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A Texas Treasure Hunt: Prospecting for Topaz in Mason, Texas

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To hunt topaz in Texas, especially the rare blue topaz found only in Mason County, prospectors need some basic equipment, lots of patience, and at least a moderate case of topaz fever.

I’ve come to Mason to seek a treasure. I bring my boots, shovel, sifter, and rain poncho—and make reservations at the Lindsay Ranch outside of Mason, a requirement for hunting gems on their property. I also arrange to visit the other two rock hunter-friendly ranches in the area and set my sights on finding the state gem of Texas.

Deloris Lindsay greets me warmly. “Let me give you some tips on the best places to search,” she says. Her matter-of-fact cordiality and the fully stocked cabin on Commanche Creek encourage me to start prospecting right away. After a couple of hours sifting and shoveling in a downpour, however, I decide to leave the creek for another day and head into town to continue my adventure.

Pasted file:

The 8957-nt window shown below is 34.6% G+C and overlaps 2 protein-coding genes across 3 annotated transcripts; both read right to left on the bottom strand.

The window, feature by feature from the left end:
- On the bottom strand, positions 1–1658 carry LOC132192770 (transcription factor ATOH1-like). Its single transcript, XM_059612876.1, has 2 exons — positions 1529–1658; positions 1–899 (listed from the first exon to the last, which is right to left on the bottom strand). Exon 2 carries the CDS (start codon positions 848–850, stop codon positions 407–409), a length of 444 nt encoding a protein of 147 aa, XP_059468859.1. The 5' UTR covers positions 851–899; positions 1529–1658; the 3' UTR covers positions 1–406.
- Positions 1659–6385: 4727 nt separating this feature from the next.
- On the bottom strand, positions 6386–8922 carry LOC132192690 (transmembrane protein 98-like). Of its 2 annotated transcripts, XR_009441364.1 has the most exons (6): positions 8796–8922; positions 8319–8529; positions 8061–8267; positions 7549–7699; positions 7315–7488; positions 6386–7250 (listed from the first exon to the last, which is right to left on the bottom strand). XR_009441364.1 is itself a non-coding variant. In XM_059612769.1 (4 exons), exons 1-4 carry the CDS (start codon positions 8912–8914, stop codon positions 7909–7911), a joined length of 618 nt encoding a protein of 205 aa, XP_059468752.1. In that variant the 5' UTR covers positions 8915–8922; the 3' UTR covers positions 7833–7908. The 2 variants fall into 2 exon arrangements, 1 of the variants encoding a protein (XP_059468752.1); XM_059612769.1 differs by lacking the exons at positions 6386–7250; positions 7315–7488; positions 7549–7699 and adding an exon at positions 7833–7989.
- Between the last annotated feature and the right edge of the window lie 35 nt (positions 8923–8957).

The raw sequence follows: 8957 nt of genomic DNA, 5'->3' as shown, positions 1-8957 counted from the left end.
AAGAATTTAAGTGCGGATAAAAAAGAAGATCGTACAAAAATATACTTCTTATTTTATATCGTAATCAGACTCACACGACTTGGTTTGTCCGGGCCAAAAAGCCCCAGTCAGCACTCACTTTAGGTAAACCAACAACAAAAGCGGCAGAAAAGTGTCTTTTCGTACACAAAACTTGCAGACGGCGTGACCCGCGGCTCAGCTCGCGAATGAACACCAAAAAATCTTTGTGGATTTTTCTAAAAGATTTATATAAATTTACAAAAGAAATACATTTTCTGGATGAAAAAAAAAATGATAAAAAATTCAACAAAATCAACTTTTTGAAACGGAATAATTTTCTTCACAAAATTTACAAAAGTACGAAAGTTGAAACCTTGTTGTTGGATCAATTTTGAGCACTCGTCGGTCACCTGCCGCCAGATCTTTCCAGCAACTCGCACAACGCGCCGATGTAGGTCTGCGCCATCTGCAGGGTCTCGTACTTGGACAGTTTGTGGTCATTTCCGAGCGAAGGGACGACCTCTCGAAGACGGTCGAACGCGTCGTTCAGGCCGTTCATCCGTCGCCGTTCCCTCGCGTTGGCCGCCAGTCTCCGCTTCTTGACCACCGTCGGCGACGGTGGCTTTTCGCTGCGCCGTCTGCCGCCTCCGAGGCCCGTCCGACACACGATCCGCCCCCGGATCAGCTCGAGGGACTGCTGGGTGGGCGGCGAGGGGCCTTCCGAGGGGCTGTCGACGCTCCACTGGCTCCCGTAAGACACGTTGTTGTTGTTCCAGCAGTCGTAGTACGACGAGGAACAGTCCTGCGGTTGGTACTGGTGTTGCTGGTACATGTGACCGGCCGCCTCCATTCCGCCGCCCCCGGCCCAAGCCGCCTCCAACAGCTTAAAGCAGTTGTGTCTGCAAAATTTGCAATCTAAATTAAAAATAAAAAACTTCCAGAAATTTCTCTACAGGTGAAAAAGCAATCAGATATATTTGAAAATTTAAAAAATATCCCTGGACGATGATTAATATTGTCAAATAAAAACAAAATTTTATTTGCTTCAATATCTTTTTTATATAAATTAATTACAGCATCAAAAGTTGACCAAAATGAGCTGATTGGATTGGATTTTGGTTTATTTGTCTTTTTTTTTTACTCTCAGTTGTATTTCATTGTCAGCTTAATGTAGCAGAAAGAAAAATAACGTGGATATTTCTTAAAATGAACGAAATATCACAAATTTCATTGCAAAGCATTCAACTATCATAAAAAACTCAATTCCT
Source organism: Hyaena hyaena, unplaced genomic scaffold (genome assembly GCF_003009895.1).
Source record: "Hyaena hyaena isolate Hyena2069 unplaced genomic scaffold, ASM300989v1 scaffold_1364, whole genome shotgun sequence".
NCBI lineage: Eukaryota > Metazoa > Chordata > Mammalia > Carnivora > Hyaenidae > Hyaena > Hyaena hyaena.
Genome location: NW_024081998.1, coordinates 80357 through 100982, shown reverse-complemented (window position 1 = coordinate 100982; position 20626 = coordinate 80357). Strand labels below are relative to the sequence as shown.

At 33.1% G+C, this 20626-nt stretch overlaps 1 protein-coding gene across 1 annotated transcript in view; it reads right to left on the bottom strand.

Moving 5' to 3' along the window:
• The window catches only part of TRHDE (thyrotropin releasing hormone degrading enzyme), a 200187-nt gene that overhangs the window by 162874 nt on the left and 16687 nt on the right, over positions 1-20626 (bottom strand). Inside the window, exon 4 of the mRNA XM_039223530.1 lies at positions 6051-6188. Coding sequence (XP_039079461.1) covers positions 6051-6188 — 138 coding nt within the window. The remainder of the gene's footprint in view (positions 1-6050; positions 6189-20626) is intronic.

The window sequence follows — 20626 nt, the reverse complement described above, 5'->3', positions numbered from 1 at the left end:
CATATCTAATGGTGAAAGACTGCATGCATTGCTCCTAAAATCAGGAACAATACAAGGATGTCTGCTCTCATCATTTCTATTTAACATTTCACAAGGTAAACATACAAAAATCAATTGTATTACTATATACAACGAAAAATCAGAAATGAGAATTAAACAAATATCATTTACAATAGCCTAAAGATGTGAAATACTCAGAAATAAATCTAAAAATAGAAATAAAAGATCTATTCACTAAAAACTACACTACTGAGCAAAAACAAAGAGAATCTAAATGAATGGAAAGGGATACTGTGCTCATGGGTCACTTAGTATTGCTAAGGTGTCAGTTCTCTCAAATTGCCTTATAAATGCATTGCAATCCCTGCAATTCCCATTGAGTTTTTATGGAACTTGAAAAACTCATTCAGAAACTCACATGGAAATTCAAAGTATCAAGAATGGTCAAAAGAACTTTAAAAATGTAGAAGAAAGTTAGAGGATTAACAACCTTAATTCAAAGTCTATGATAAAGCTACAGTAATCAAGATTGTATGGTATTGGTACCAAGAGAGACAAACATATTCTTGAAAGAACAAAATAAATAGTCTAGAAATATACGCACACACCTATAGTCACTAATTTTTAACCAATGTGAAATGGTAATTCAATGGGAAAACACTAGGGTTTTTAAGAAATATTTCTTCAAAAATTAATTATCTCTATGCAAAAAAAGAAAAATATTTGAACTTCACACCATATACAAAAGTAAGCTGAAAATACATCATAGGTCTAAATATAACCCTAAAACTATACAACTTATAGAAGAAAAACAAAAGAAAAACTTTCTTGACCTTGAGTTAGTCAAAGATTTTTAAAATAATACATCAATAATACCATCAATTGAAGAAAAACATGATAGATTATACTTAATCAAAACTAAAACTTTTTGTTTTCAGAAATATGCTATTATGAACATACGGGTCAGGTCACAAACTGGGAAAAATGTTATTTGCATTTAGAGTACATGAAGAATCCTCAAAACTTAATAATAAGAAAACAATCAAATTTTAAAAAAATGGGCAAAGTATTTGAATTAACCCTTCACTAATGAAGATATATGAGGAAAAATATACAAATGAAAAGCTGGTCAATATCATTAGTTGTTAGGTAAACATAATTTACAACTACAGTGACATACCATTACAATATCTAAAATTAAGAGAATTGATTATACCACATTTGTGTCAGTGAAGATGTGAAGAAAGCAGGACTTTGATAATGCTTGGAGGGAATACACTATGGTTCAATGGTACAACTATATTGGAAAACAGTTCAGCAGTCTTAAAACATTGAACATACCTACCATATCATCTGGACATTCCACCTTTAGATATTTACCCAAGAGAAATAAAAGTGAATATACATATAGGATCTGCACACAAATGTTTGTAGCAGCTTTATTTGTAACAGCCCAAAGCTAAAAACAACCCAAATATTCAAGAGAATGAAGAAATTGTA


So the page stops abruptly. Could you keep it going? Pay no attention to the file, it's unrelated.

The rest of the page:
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Photo: John Spaulding. Mason County Collectibles features the “Grand Azure” blue topaz and other eye-catching stones.

The Mason Square Museum on the town square features artifacts from prehistoric times to Civil War days. Gen. Robert E. Lee’s last command under the U.S. military was in Mason. The history is rich, but the topaz samples are seductive, including the largest topaz ever found in North America (1904): 6,480 carats. This stone was sold by its finder to the Smithsonian Institution for $75. It’s here on loan from the U.S. National Museum of Natural History. In 1969, Texas named the blue topaz its state gemstone.

Just off the town square, I find Sandstone Cellars offers a wide array of Texas red wines, harvested from 13 different vineyards in the nearby hickory sands. A few steps away is the Odeon Theater, the longest continuously operating movie theater in west Texas, built in 1928. It’s best known for the 1957 premiere of “Old Yeller,” based on the beloved children’s story by native son Fred Gipson. Now a nonprofit organization, the Odeon also offers live theater and musicals. Across the square sits Lea-Lou Co-op, a lumberyard repurposed as a popular dance hall and open-air pavilion.

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